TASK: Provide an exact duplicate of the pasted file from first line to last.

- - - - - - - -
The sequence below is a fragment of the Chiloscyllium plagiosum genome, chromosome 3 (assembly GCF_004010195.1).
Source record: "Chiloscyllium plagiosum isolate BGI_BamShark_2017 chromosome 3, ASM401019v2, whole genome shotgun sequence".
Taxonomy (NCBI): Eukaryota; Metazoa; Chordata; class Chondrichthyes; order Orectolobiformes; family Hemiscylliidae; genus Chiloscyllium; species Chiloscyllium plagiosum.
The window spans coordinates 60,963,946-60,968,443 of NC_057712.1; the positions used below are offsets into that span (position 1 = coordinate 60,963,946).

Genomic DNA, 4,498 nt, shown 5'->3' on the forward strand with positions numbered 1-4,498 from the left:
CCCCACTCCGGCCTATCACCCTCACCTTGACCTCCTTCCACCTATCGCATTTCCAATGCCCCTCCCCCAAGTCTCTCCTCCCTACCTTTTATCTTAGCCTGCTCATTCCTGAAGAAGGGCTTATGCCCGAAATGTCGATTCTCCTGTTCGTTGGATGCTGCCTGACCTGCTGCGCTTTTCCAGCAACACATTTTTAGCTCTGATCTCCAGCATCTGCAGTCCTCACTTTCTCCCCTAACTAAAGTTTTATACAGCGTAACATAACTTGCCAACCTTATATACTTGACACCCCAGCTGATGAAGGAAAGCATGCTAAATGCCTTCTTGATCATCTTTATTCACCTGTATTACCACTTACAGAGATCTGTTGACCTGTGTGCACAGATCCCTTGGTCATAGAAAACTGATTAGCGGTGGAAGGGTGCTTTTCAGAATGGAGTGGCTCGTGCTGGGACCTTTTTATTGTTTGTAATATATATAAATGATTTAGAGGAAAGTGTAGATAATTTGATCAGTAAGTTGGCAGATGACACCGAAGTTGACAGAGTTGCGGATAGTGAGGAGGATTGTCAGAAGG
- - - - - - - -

The sequence below is a fragment of the Chiloscyllium plagiosum genome, chromosome 3 (assembly GCF_004010195.1).
Source record: "Chiloscyllium plagiosum isolate BGI_BamShark_2017 chromosome 3, ASM401019v2, whole genome shotgun sequence".
Taxonomy (NCBI): Eukaryota; Metazoa; Chordata; class Chondrichthyes; order Orectolobiformes; family Hemiscylliidae; genus Chiloscyllium; species Chiloscyllium plagiosum.
The window spans coordinates 60,963,946-60,968,443 of NC_057712.1; the positions used below are offsets into that span (position 1 = coordinate 60,963,946).

Genomic DNA, 4,498 nt, shown 5'->3' on the forward strand with positions numbered 1-4,498 from the left:
CCCCACTCCGGCCTATCACCCTCACCTTGACCTCCTTCCACCTATCGCATTTCCAATGCCCCTCCCCCAAGTCTCTCCTCCCTACCTTTTATCTTAGCCTGCTCATTCCTGAAGAAGGGCTTATGCCCGAAATGTCGATTCTCCTGTTCGTTGGATGCTGCCTGACCTGCTGCGCTTTTCCAGCAACACATTTTTAGCTCTGATCTCCAGCATCTGCAGTCCTCACTTTCTCCCCTAACTAAAGTTTTATACAGCGTAACATAACTTGCCAACCTTATATACTTGACACCCCAGCTGATGAAGGAAAGCATGCTAAATGCCTTCTTGATCATCTTTATTCACCTGTATTACCACTTACAGAGATCTGTTGACCTGTGTGCACAGATCCCTTGGTCATAGAAAACTGATTAGCGGTGGAAGGGTGCTTTTCAGAATGGAGTGGCTCGTGCTGGGACCTTTTTATTGTTTGTAATATATATAAATGATTTAGAGGAAAGTGTAGATAATTTGATCAGTAAGTTGGCAGATGACACCGAAGTTGACAGAGTTGCGGATAGTGAGGAGGATTGTCAGAAGG